On 14 February Arsenal beat Leicester City 2-1 with a last-minute Danny Welbeck winner and momentum seemed to shift in the Gunners’ favour as they moved just two points behind the leaders, and everyone expected the Foxes’ title challenge to falter.
However, Claudio Ranieri’s team were out of both cups and were able to focus completely on the league, while once again Arsenal were distracted by both FA Cup and Champions League commitments.
Another European exit to Barcelona was not unexpected, but home defeat against Watford in the FA Cup was a significant blow on top of a run of league form that saw the Gunners take just 16 points from a possible 30 in 10 games while Leicester took 27 from a possible 33 in the same period. Injuries to Mathieu Flamini and Per Mertesacker were a factor, but the most significant impact came from a drop in the creative form of Mesut Özil and the Gunners title ambitions faltered with him.
The German playmaker racked up 16 assists in his first 18 Premier League games of the campaign and seemed odds on to smash Thierry Henry’s Premier League record of 20. But Özil set up just three more goals in his final 17 league games and fell one short of the Frenchman’s tally as the Foxes lifted the trophy.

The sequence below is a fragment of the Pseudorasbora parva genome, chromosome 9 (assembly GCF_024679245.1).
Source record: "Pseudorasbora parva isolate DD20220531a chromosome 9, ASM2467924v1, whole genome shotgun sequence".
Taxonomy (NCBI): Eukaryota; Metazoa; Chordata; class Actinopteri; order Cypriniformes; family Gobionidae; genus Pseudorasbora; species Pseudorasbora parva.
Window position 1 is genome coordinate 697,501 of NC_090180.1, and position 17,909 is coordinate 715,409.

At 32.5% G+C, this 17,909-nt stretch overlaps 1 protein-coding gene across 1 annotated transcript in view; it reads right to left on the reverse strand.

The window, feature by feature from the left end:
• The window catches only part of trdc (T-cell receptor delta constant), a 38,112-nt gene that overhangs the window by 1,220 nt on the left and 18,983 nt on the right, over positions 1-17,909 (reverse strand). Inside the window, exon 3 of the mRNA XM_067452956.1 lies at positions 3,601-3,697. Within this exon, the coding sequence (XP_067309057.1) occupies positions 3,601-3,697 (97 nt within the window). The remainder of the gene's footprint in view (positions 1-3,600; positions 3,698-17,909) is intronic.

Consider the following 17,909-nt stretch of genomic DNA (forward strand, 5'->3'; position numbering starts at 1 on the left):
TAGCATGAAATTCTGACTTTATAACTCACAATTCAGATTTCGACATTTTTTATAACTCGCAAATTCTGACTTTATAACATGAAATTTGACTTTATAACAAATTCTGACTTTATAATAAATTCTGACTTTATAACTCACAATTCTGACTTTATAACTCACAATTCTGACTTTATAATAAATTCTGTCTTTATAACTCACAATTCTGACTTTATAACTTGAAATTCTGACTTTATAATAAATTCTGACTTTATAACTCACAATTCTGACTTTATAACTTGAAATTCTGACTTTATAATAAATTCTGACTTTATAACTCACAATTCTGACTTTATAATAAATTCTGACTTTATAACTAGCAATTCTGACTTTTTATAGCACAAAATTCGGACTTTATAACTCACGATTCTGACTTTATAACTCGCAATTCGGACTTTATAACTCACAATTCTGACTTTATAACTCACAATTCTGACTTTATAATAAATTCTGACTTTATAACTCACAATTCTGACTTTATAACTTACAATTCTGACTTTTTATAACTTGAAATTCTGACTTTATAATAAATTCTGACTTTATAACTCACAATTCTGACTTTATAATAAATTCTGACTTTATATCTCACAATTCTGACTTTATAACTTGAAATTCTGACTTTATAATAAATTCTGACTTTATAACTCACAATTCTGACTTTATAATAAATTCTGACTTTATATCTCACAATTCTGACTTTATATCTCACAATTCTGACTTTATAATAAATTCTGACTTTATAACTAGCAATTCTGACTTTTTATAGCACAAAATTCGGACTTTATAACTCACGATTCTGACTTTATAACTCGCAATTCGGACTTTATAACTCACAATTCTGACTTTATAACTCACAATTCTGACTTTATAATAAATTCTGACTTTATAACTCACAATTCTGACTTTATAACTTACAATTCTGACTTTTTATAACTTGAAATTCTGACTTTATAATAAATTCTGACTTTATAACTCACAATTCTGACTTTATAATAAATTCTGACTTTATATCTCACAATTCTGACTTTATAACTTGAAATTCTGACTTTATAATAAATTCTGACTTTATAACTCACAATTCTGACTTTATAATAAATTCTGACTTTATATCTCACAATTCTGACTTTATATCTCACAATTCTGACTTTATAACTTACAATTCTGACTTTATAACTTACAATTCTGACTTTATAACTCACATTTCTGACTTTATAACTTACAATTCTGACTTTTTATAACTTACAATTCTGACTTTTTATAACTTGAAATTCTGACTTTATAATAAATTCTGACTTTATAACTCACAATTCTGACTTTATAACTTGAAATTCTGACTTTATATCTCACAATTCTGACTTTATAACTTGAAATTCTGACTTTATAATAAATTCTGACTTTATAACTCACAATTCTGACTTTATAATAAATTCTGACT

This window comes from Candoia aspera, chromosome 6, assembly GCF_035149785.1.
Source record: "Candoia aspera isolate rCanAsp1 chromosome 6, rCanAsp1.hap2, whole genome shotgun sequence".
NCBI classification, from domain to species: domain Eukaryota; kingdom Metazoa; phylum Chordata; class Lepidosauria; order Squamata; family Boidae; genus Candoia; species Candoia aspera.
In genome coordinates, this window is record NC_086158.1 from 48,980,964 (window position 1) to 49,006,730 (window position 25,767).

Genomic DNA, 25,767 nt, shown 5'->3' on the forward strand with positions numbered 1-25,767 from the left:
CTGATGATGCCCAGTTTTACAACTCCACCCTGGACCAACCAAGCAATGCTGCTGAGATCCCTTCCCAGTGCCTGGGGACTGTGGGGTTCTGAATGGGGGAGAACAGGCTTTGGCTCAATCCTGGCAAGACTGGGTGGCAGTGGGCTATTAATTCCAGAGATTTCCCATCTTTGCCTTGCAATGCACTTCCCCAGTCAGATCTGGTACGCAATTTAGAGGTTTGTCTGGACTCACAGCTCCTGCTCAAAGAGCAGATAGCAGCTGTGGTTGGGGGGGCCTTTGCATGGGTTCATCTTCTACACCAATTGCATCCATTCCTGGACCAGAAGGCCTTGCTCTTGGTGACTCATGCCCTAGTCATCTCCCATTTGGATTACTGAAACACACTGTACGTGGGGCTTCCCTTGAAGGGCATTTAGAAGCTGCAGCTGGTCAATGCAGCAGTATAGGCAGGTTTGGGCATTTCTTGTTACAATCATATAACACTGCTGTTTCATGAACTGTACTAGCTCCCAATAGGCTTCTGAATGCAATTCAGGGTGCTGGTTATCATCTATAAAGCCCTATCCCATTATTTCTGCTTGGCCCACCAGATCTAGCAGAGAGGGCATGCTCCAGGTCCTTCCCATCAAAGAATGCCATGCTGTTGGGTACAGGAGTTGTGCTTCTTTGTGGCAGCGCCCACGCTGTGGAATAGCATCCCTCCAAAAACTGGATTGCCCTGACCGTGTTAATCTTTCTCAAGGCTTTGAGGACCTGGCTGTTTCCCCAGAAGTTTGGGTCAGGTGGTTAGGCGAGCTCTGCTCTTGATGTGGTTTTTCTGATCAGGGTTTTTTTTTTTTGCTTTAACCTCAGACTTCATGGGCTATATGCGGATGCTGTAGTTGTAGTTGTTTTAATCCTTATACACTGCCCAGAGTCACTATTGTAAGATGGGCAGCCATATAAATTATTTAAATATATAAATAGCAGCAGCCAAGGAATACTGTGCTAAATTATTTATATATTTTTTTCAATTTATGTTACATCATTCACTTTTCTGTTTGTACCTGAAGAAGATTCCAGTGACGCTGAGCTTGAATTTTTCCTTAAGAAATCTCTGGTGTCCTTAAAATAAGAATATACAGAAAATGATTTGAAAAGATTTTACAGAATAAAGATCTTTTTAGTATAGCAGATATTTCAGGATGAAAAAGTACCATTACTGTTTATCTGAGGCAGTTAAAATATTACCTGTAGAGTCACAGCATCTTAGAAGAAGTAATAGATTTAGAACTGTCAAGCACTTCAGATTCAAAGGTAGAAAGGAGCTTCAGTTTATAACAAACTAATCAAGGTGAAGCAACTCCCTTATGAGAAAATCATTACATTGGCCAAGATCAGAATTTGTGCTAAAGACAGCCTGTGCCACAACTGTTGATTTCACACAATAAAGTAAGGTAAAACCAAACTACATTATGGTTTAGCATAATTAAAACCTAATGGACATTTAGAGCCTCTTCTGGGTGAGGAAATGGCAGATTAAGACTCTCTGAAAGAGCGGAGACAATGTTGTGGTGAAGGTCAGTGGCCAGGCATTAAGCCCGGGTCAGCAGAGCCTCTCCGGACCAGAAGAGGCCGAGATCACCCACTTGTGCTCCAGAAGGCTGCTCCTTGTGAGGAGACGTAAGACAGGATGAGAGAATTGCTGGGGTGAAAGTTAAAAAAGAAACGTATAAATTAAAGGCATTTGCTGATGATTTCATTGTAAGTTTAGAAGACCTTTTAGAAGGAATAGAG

Three consecutive high-scoring Premier League draws against Liverpool, West Ham and Southampton have seen the gap at the top of the Premier League reduce to just five points, with rivals Man City having two games in hand. To paraphrase Oscar Wilde, “to lose one two-nil lead may be regarded as a misfortune; to lose both looks like carelessness.”
The top two still have to face one another in the Premier League on Wednesday night (26 April), with City having home advantage at the Etihad Stadium – somewhere that Arsenal have already lost this season, in the FA Cup.
Since the turn of the year, Arsenal’s 32 points from 16 games one fewer than Aston Villa (33) under former boss Unai Emery, while their average of 2.00 points per game is quite a bit below Man City’s 2.43. A bumpy February, in which they lost to relegation-threatened Everton at Goodison Park in their first match under Sean Dyche, followed by a home draw with Brentford and defeat to Man City at the Emirates Stadium four days later, gave Pep Guardiola’s reigning champions a sniff.
As it stands, the Opta supercomputer predictions give Mikel Arteta’s side a 21.9% chance of winning the 2022-23 Premier League title, with City now the big favourites (78.1%) . Only two weeks ago, the projections were falling in Arsenal’s favour at 55.4%. A single result at this stage of the campaign can make or break a season – Arsenal will be hoping it falls in their favour.